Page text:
The term “Daddy” has many synonyms and can be used in different ways. For instance, Dad is the term where the diminutive Daddy comes from, given that it is one of the earliest words a child pronounces. 

“Pappy is an informal way to call your grandfather.” Papa is also a reference to the word father. And the term “Old Man” is slang referring to one’s father. Children often begin by pronouncing Da-da, then moving on to daddy. Some studies show that it is phonemically easier for an infant to pronounce da-da than ma-ma.

Other synonyms include “pops,” “pa,” “predecessor,” “forebearer,” “padre,” “progenitor,” “sire,” and “begetter.”


When using the term “Daddy” as slang, there are many ways to go about it. Many use it to show control or playful dominance when asking: “Who’s your daddy?”. In fact, according to, the term Daddy goes as far back as the 16th century, frequently used by sex workers referring to their pimps. 

Another term used in the ’80s is “daddy-o,” referring to someone who is “cool.” This, of course, would mean that the person is known to be popular and in style, probably being in a leading position within a particular group of people.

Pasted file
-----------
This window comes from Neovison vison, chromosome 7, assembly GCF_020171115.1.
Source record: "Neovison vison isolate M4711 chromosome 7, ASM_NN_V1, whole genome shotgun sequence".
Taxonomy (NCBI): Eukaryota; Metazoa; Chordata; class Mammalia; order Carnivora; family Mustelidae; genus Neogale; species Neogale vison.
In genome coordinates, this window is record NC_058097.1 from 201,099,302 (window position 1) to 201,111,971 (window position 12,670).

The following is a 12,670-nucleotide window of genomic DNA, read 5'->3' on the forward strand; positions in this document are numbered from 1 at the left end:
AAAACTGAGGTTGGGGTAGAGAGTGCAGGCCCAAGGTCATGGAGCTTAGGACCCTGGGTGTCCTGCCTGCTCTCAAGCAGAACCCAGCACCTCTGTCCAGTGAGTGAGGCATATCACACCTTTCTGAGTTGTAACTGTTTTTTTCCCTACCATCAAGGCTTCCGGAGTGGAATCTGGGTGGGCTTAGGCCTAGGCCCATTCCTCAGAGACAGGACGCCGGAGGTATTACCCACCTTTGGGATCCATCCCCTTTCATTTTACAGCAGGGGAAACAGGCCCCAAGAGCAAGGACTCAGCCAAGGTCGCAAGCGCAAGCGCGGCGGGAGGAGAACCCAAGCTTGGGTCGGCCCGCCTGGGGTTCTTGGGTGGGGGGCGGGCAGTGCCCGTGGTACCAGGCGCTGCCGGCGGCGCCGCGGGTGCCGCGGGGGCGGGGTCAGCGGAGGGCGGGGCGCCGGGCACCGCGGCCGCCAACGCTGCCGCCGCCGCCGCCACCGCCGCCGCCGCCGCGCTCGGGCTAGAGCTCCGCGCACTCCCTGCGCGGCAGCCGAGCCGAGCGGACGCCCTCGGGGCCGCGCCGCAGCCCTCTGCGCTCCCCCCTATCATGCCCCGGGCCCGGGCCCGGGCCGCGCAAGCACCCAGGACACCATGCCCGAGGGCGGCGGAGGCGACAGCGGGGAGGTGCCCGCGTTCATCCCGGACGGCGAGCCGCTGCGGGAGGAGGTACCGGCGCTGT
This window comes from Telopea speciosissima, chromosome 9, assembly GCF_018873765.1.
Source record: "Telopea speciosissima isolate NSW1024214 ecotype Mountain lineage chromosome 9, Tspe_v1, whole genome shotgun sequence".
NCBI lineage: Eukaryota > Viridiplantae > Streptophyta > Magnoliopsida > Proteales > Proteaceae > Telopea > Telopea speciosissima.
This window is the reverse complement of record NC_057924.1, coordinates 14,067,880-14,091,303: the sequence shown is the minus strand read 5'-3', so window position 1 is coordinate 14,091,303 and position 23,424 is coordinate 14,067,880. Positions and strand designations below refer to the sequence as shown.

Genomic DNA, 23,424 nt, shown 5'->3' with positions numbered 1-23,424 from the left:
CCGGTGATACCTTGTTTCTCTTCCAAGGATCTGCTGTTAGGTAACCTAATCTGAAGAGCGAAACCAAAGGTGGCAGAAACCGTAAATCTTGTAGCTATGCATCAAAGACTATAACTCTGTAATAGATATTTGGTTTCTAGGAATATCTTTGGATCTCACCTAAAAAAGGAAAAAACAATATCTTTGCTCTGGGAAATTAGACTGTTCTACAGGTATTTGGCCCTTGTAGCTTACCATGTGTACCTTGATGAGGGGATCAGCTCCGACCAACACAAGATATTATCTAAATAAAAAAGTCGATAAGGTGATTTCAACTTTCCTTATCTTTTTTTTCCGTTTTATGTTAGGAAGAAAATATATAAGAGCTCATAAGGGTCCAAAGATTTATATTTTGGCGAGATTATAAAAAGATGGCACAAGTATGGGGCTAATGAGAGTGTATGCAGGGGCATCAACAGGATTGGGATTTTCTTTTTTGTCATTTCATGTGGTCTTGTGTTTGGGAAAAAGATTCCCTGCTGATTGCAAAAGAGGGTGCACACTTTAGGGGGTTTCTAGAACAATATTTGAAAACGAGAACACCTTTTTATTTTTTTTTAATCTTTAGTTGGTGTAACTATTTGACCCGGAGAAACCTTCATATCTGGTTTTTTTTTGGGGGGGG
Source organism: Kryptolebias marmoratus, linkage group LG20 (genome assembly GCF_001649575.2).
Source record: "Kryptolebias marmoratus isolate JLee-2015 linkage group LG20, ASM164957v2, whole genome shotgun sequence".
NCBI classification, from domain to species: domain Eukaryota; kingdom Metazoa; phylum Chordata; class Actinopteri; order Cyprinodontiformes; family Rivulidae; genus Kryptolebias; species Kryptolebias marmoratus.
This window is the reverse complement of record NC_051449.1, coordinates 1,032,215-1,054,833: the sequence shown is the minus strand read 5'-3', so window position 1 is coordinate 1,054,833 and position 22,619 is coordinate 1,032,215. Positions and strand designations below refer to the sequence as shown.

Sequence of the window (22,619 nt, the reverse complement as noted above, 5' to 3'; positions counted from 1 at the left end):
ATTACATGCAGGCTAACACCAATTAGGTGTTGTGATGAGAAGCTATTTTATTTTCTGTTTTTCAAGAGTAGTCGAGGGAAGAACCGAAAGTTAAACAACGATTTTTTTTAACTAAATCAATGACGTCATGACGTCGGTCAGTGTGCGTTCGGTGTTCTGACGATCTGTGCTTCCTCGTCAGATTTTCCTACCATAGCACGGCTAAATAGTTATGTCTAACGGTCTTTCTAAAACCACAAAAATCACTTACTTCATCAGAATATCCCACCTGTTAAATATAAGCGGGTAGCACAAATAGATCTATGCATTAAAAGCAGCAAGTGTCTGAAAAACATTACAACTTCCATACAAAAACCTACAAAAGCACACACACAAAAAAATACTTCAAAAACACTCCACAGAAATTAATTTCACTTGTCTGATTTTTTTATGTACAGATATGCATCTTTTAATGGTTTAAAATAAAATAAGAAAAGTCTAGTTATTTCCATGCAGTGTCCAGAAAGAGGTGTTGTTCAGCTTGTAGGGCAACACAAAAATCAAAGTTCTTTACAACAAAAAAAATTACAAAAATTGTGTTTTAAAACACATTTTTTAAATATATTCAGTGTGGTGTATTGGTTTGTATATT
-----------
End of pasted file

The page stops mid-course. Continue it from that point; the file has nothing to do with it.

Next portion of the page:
The word daddy has also been used to address a male significant other; especially if he is older.

Sitcoms have definitely played their part in including the term into daily life in a playful comedic manner. We notice it being used in movies, comedies; we see it on Twitter, Instagram, even songs like To The Moon And Back from Savage Garden: “Daddy never keeps in touch.”

But no matter the context, its roots will always remain the same. And no matter how or where it is being used, one thing is almost certain: everyone has used it for the exact same purpose, to call one’s father in a colloquial way. Languages are no barrier either, daddy, papi, papa, even tatús, it is a universally represented term for one of the most important human beings in a person’s life. 

Examples with capitalized “Daddy”:

  • Daddy will take us to the park now.
  • Mom, when is Daddy returning?
  • Daddy has been working late.
  • Daddy, please hug me.
  • As soon as Daddy and Robert are ready, we’re going to the park.
  • Daddy, you were right all along!
  • Big Daddy is a known kingpin from a Philadelphia family.
  • My sister hurt her knee and ran to tell Daddy about it.
  • Daddy patched her knee up.
  • Mom punished Laura, and she ran to tell Daddy.
  • Daddy, please give me some water.
  • Who’s your Daddy?

daddy in caps on doughnut